Ugandan banks have been cautious towards lending to the private sector in recent years due to high Non-Performing Loans (NPLs) that have plagued the banking sector.
NPLs have largely been attributed to the sluggish economy that has seen many borrowers fail to pay back their loan obligations, leaving many banks counting losses.
This state of affairs has led to slow private sector credit growth, a thing that has compounded Uganda’s economic recovery from the 2011 crisis.
Nonetheless, real estate and trade have continued to enjoy increased lending from banks despite the difficult times. Personal Loans and Household Loans also remain high.
On the other hand, key sectors to Uganda’s economy like manufacturing and agriculture are not banks’ favourites.
This analysis is based on the latest Credit to Private Sector report released by the Bank of Uganda (BoU) on February 5, 2018. Further, we have only considered loans given to various sectors in the last four month-from September to December, 2017.
The good news is that credit to the private sector is steadily improving, according to the report.
The report shows that total industry loans to the private sector increased to Shs12.2trillion in December 2017, up from Shs11.99trillion in November. This may point to steady improvement in economic conditions in the country considering to the fact that the economy grew at 4% in 2016/17.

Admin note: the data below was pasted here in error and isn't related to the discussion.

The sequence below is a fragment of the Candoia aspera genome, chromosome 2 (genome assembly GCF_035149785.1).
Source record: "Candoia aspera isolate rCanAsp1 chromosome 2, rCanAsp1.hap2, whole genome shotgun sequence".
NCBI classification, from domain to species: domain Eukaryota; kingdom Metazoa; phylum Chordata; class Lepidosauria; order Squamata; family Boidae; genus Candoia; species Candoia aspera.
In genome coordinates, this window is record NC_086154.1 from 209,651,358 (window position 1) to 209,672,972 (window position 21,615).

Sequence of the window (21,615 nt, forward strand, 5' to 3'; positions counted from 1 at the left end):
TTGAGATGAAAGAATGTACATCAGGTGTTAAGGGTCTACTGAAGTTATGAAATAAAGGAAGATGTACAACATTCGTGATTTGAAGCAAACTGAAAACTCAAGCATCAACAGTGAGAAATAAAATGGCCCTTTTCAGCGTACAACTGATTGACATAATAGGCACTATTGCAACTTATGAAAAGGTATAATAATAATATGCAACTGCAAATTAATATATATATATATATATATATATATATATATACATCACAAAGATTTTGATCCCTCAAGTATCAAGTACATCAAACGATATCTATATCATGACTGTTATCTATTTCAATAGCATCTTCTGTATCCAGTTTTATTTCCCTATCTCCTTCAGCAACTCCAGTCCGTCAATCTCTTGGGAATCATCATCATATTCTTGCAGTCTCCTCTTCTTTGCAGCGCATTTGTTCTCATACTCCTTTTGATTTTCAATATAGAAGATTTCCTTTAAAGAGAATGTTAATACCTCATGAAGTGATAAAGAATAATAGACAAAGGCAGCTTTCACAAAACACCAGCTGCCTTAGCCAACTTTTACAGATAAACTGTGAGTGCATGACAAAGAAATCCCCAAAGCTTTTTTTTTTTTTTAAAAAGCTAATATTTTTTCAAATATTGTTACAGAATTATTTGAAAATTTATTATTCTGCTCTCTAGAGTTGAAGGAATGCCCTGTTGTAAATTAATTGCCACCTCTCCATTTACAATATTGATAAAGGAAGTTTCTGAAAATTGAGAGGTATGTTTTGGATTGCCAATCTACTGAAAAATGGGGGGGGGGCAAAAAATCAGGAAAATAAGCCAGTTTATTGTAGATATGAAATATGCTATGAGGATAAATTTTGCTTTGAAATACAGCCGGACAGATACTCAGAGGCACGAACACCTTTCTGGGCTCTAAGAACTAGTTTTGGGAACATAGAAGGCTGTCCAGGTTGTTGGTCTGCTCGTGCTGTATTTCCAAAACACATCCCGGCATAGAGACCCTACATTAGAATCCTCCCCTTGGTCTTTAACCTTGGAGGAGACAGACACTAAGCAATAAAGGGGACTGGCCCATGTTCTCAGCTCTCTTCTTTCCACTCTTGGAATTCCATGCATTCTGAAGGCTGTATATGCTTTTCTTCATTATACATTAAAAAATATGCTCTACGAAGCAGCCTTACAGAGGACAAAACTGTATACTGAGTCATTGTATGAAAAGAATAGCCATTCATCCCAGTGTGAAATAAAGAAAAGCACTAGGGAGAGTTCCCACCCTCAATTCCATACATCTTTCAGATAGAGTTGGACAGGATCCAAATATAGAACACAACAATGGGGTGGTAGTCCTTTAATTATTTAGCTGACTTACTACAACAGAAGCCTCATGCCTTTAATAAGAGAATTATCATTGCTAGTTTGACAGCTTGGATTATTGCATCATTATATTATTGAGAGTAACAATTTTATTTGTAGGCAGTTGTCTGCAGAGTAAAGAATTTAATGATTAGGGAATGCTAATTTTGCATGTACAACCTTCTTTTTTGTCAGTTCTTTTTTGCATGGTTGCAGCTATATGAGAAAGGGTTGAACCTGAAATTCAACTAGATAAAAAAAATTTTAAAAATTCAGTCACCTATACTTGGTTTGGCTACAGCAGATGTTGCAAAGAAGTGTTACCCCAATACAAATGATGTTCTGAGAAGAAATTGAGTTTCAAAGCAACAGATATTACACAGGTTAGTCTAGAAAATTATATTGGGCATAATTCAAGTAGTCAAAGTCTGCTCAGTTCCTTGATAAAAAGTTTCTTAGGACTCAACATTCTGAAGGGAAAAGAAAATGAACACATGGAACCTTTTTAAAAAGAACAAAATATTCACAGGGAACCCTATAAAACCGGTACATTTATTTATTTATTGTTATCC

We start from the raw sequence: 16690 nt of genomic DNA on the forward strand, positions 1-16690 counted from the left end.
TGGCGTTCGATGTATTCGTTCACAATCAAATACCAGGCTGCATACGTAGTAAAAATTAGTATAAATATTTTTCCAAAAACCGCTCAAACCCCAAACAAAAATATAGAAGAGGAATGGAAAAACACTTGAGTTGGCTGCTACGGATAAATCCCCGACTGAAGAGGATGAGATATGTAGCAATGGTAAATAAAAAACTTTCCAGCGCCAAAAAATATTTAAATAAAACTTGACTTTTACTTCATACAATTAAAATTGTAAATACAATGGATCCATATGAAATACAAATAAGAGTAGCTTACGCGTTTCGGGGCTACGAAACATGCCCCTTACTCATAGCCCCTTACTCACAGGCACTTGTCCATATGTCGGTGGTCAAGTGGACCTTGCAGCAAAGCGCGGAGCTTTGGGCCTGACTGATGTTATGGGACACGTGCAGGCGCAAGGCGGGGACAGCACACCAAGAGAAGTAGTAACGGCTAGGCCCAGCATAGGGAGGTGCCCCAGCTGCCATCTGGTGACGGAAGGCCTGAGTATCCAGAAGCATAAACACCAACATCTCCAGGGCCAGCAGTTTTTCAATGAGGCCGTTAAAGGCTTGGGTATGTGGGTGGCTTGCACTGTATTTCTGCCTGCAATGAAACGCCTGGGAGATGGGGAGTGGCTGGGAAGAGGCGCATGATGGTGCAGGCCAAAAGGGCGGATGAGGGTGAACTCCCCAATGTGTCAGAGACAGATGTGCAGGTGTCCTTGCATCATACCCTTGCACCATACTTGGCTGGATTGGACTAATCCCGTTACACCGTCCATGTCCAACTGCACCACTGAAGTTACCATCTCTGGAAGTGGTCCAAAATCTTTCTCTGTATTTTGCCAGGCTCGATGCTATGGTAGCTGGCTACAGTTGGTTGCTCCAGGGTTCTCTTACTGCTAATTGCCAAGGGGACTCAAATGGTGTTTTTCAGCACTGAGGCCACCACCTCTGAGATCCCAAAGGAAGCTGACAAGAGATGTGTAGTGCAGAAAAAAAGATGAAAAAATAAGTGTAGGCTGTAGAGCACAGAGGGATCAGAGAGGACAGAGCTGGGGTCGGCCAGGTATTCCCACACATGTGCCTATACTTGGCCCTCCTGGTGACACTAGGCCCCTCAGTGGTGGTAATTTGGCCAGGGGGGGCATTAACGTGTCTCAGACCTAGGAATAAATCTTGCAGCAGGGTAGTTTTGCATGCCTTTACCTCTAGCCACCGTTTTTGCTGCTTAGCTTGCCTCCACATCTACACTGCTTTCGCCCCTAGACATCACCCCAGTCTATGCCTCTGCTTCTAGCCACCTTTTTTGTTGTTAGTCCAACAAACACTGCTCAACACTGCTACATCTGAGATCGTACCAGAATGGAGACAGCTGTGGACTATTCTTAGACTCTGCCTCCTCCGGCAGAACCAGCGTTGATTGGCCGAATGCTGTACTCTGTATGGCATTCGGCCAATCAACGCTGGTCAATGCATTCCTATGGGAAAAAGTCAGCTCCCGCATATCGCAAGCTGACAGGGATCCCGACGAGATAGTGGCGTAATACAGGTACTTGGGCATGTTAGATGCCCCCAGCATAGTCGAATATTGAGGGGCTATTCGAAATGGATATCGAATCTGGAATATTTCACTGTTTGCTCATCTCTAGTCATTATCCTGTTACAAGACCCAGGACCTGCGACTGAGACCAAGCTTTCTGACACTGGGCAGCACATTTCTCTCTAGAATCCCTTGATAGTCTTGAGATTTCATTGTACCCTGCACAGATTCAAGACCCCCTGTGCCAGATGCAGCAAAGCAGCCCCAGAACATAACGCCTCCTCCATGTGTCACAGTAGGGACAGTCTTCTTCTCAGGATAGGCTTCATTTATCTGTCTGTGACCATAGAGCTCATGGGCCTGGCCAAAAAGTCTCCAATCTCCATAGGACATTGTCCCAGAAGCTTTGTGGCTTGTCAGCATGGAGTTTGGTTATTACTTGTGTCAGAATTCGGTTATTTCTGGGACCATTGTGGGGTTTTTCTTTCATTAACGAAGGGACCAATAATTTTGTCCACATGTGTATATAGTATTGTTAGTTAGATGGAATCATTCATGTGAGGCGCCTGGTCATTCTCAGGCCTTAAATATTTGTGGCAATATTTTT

In October, total industry loans stood at Shs11.98trillion, from Shs11.78trillion in September, further pointing to recovery.
The Monetary Policy Report for December says that average annual Private Sector Credit growth for Quarter to October 2017 was 6.2% relative to 5.6% in the previous quarter.
However, the report adds that “The increase in Non-Performing Loans (NPLs) remains the biggest risk to PSC growth.”
Why the Analysis
This analysis shows the most and least funded sectors of the economy, a thing that may guide and help borrowers on which loans are likely to be approved faster by banks.
The analysis is also good for policy makers given the fact that it raises key questions considering the fact that sectors that are mostly funded by Uganda’s commercial banks don’t play a big role in aiding the growth of the economy.
For, example, real estate, trade and personal loans don’t lead to increased production nor do they create many employment opportunities compared to agriculture and manufacturing that are less funded.
It is important to note that agricultural sector employs over 80% of Uganda’s population, but it (the sector) remains largely subsistence, with 69.4% of Uganda’s population engaged in subsistence farming (National Population Census Report 2014).